posted by kindall at 11:08 AM on April 20, 2001

Interesting point, kindall. If the accountant can't come up with a good way to avoid liability, though, I think taking enough from the donations to cover the taxes would be entirely ethical.
posted by lbergstr at 12:22 PM on April 20, 2001

Errmmm, yeah. Hey! Who left that can of worms sitting there all open like that!? Oh. nevermind...
posted by fooljay at 1:01 PM on April 20, 2001

God taxes suck.

I'm giving money away. People are giving me more everyday, and I'm giving it all away. If the gov't wants a cut, they can fuck right off. I'm not reporting anything about this because it's small and strictly an act of benevolence.

...but I suppose if it caught up with me, I'd cover it all myself. StupidfuckingIRSandtheirgoddammedlaws...
posted by mathowie (staff) at 1:58 PM on April 20, 2001

Oh, and I guess it was a bit premature to say stuff like "annual" because yeah, it'd be better if amazon and paypal weren't getting cuts of the money, that it was making interest while it waited for its intended recipient, and that it was all hunky dory with uncle sam. But I hate administrivia (anyone else want to do the icky parts of this?)

I guess the whole point of doing it was to do something nice for others that I've always wanted to do, and as a small side benefit, to inspire others to do stuff like this. Others inspired me to do crazy stuff like this, and part of me hopes I get to pass it along in the process.

Selfless acts mediated by the web are about the greatest things on earth. You don't have to limit your web involvement to goofing around with little ego-boosting personal sites, you can actually touch lives and make people's time on earth a little easier with the web.

Lance said it a couple weeks back, get out there and do cool shit. Go!
posted by mathowie (staff) at 2:08 PM on April 20, 2001

Amazon reports the money they pay me in affiliate fees to the IRS. If the same is true of the Honor System, you're going to have to account for it in some way or it will be considered income.
posted by rcade at 4:34 PM on April 20, 2001

ouch. ok, I'll keep my eyes peeled and look into various solutions for this year.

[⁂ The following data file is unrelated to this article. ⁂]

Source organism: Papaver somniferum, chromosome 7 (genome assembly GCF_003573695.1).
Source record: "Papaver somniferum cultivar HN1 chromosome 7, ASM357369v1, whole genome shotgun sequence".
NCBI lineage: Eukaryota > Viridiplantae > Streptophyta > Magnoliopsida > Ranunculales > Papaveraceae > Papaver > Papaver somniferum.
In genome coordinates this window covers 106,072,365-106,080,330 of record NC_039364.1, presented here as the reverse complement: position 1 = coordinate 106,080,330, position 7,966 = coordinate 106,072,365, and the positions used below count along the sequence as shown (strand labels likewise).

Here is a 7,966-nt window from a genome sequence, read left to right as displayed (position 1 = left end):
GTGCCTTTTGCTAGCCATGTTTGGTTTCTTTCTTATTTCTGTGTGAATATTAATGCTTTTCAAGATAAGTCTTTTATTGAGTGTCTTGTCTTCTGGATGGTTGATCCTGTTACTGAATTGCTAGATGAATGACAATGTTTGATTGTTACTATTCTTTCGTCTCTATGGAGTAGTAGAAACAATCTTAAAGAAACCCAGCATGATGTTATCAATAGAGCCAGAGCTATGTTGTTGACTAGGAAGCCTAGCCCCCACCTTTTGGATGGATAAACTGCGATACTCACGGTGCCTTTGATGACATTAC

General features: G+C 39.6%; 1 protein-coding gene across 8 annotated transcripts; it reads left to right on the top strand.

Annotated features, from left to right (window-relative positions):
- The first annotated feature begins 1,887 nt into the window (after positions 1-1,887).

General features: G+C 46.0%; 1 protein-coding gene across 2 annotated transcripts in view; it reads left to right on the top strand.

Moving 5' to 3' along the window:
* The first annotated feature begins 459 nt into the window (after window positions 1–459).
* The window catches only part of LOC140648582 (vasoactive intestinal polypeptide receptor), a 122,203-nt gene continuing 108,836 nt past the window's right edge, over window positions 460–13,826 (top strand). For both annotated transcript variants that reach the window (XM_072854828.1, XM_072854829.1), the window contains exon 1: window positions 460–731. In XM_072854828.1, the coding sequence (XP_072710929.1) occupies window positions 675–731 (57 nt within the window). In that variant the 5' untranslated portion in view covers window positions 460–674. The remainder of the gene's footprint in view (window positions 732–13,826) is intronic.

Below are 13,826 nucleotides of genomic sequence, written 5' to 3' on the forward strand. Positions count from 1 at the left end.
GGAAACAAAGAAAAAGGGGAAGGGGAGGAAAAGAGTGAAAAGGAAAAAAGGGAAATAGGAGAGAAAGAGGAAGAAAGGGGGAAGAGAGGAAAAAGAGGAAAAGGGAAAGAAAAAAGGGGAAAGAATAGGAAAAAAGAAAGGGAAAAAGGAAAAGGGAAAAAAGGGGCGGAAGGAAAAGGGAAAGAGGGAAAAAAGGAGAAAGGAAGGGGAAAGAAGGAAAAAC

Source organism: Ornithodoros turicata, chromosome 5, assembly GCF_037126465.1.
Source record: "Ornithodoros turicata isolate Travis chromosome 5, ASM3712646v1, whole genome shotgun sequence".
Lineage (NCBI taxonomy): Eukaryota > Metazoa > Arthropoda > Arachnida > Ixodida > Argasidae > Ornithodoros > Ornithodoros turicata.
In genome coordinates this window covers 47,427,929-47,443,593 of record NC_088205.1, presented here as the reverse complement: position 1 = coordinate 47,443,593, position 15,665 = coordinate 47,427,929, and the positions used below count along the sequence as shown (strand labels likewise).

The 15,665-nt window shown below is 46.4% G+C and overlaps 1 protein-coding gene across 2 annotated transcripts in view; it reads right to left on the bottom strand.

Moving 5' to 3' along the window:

posted by mathowie (staff) at 4:52 PM on April 20, 2001

There have got to me some CPA types who read Metafilter...

I just did a search specifically looking for a certain type of service: One which acts as a directed non-profit agency. In other words, if Amazon held non-profit status [*snicker*] we would give the money directly to the MeFi scholarship set up by Matt with Amazon. At some point, Matt pulls the trigger and Amazon gives the money to someone. It doesn't seem like this would be a problem, since the money never touches Matt's hands.

Of course, I think drug smugglers call this money laundering...

By the way, if a site ever needed a full-site search it irs.gov. That thing is ridiculous...

Good links to start with here and here...

I'll keep looking....
posted by fooljay at 5:44 PM on April 20, 2001

It occurred to me that if MeFi were accounted for as a business venture, you might be able to write off the scholarship as a marketing expense, as it does draw a lot of attention to the site. (No, that's not why you're doing it, but from an accounting standpoint it would be legitimate, I think.) You could also then deduct the costs of running MeFi from any money you make running it. However, for that to work, you'd have to actually make a (small) net profit running MeFi three out of five years to keep the IRS from classing it as a hobby and disallowing your deductions. That could be a tricky line to walk -- especially if donations generally don't cover expenses. (If they do, then every December you just spend most of the leftovers on site upgrades.)

IASNATA... (I Am Still Not A Tax Accountant)
posted by kindall at 12:02 PM on April 21, 2001